The Discovery Channel’s Shark Week 2016 season 29 kicked off on Sunday with episodes on Mako sharks. A group of researchers from Harte Research Institute for Gulf of Mexico Studies at Texas A&M University-Corpus Christi made a journey to Southern California.
The group observed more than 1,000 pounds sharks having monstrous appetite for Shark Week’s “Return of the Monster Mako.” Matthew Ajemian from Florida Atlantic University’s Harbor Branch Oceanographic Institute also appeared on this week’s Shark Week 2016.
“They are very unpredictable,” Ajemian was quoted as saying by the CBS 12. “Makos can be very dangerous animals. They have sharp teeth. They move very quickly.” Ajemian’s research include tagging the sharks with data receivers and underwater cameras to study their behavior and speed.
“We need to know everything we can about their behaviors,” Ajemian said. “The camera is attached to a float system and it attaches clamps down to the sharks fin. it’s a very hydrodynamic system.”
The special episode on the Mako sharks presented the 7-day expedition of the shark researchers, who tagged and studied sharks for the show. The “Return of the Monster Mako” is a direct sequel to last year’s “Monster Mako,” which managed to draw 3.265 million views. The popular episode garnered the highest TV ratings on its weekend slot.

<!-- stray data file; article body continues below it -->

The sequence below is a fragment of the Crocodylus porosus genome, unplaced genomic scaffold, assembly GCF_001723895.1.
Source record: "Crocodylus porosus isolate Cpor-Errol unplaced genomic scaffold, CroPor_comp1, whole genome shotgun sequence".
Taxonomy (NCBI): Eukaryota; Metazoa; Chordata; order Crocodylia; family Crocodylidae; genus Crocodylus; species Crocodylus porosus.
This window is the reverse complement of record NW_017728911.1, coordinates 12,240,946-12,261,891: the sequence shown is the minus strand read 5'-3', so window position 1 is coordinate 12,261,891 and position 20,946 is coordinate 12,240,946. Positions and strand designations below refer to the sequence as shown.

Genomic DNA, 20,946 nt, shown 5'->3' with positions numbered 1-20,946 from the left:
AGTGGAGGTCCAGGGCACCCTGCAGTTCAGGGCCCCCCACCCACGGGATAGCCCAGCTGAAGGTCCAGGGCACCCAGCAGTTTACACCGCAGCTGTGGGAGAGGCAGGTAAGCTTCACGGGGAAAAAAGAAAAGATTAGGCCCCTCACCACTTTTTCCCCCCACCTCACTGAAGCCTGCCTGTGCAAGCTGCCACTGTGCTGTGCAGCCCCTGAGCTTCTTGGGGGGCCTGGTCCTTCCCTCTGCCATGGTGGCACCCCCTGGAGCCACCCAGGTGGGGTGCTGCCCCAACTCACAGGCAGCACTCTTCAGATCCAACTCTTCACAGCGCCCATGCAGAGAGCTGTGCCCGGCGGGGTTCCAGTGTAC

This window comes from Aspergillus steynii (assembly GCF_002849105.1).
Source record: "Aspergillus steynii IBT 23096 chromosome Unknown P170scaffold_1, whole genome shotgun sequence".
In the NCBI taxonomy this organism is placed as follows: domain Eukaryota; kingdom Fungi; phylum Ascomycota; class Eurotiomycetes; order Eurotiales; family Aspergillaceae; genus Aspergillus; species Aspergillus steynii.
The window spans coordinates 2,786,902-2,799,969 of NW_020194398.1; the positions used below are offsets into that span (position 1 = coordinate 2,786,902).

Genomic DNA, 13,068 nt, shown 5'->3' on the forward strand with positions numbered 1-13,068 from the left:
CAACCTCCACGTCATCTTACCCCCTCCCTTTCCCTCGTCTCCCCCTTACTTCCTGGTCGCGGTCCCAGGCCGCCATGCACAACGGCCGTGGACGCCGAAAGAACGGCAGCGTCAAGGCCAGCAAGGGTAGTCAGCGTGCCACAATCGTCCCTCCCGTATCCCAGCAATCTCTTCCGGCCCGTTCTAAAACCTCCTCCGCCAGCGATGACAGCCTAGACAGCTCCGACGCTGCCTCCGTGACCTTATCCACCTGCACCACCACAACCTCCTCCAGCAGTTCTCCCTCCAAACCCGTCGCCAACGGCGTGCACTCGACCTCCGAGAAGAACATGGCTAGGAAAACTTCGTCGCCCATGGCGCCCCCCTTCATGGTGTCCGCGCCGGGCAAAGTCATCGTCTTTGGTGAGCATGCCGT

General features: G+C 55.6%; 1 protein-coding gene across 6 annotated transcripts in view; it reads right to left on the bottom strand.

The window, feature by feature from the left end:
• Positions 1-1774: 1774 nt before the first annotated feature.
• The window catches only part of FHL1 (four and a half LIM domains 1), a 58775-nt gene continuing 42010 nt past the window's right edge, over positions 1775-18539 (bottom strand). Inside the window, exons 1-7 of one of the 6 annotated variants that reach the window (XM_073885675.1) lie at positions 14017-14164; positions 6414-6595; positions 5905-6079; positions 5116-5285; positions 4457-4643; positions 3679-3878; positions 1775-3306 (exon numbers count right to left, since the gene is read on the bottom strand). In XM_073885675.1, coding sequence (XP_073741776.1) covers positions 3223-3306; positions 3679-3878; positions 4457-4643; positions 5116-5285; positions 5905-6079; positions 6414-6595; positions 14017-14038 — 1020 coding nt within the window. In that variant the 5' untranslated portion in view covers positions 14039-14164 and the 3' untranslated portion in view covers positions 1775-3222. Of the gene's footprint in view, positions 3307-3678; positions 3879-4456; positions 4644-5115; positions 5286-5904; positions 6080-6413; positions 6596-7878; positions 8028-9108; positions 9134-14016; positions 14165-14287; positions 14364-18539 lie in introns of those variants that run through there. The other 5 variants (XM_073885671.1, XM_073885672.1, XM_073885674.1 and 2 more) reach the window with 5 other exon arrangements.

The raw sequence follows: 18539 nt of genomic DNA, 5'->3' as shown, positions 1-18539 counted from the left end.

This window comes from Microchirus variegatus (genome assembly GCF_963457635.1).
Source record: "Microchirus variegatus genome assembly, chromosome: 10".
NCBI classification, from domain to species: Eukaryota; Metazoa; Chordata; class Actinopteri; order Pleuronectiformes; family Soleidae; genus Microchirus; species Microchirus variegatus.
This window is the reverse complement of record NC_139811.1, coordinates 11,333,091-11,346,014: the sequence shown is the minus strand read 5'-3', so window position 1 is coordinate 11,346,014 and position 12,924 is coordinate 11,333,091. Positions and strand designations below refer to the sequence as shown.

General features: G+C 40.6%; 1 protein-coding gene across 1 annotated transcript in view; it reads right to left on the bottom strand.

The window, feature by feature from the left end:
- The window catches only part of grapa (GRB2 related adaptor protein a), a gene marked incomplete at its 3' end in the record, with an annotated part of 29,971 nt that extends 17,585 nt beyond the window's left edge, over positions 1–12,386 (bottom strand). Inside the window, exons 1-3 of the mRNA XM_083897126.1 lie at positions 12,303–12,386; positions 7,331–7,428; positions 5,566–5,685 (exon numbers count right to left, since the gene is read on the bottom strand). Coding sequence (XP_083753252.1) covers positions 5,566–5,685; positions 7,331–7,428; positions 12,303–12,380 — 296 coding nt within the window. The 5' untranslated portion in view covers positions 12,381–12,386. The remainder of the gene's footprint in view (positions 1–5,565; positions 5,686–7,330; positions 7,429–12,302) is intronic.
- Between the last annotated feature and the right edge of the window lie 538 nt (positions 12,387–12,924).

The research on the Mako Shark, which doesn’t have much appetite of humans, focuses on the impact of the damages to the ecosystem on the sharks.
“How do these sharks behave when their prey is a once-in-awhile meal of seal versus feeding non-stop on fish in the Gulf? There’s an opportunity to gain unprecedented social and behavioral insights, the kind of things we can’t get from having one boatside,” Greg Stunz, HRI Chair for Fisheries and Ocean Health and Director of the Center for Sportfish Science and Conservation, was quoted as saying by the Chron.